Markov Chain Mixture Models are simple and rich tool to model the sequences of actions performed by a user during a session. This model can fit different user profiles and predict the likelihood of a sequence of actions during an application session.

One of SureLog SIEM approach to anomaly detection involves using a Markov chain model, a technique from machine learning, to learn patterns of normal behavior. Once SureLog has a learned probabilistic model of normal behavior, SureLog can then compare it against observed log messages in order to detect anomalous behavior. Essentially, a learned model of normal behavior allows SureLog to estimate the probability of each observed log messages, given the previously observed sequence of messages. Then, SureLog call the messages with the lowest estimated probabilities anomalous and alert a system administrator to further investigate.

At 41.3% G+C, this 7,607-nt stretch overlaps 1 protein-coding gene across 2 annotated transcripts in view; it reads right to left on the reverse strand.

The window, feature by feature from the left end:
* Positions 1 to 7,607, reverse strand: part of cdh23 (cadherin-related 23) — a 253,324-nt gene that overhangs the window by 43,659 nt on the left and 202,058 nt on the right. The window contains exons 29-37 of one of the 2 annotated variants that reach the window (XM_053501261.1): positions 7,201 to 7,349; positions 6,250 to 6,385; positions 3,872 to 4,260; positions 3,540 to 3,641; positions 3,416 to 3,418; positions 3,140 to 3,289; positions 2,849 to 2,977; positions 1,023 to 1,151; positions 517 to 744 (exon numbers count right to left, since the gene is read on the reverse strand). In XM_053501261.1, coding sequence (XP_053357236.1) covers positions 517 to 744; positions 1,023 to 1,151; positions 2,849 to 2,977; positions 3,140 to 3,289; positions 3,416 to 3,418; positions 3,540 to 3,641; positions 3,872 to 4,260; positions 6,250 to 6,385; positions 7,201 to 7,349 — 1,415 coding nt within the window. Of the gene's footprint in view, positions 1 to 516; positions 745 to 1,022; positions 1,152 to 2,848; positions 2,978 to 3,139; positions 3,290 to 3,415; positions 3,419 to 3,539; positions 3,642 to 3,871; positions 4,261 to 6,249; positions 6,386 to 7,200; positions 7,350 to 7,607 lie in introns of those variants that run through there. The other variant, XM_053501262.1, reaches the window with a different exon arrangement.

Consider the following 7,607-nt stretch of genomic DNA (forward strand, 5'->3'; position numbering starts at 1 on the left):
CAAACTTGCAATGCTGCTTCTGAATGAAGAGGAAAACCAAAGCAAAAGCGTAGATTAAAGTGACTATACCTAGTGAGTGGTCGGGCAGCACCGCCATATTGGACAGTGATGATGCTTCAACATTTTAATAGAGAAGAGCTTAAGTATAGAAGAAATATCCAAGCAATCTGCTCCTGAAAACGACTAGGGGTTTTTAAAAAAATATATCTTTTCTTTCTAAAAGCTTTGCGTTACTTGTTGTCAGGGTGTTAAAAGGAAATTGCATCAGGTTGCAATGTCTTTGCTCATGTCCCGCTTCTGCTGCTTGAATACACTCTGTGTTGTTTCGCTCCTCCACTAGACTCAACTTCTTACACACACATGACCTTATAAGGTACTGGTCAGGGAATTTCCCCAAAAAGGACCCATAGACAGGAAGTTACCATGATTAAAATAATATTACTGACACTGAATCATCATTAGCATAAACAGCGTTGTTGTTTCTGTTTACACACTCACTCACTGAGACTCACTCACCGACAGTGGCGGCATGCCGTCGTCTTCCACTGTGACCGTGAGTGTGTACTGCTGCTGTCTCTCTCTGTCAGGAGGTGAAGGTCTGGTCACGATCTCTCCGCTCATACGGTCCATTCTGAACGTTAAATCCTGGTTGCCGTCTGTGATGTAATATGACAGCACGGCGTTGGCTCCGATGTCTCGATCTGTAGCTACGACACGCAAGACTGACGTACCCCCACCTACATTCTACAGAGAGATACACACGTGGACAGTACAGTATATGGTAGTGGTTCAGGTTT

An example of an event is shown in Table 1.

  processID UserID Taxonomy File Time
Event 10 Administrator Informational.Aıuthentication.Sucess C:\Windows\temp\a.dat 28/12/2020 00:00:00

Table 1. Example of an SureLog Event

The major computation steps are as follows:

  1. Generate the new event
  2. Determine the density of the new event
    1. Calculate the distance for each pattern
    2. Calculate the distance for each event
  3. Decide the legitimacy of the new event
  4. Add valid event to pattern


Hackers can break into firewalls, send you e-mails with malicious and infected attachments, or even bribe an employee to gain access into your firewalls. Old tools and systems are quickly becoming obsolete, and there are several ways to get past them.

User and entity behavior analytics (UEBA) give you more of a comprehensive way to make sure that your organization has top-notch IT security, while also helping you detect users and entities that might compromise your entire system.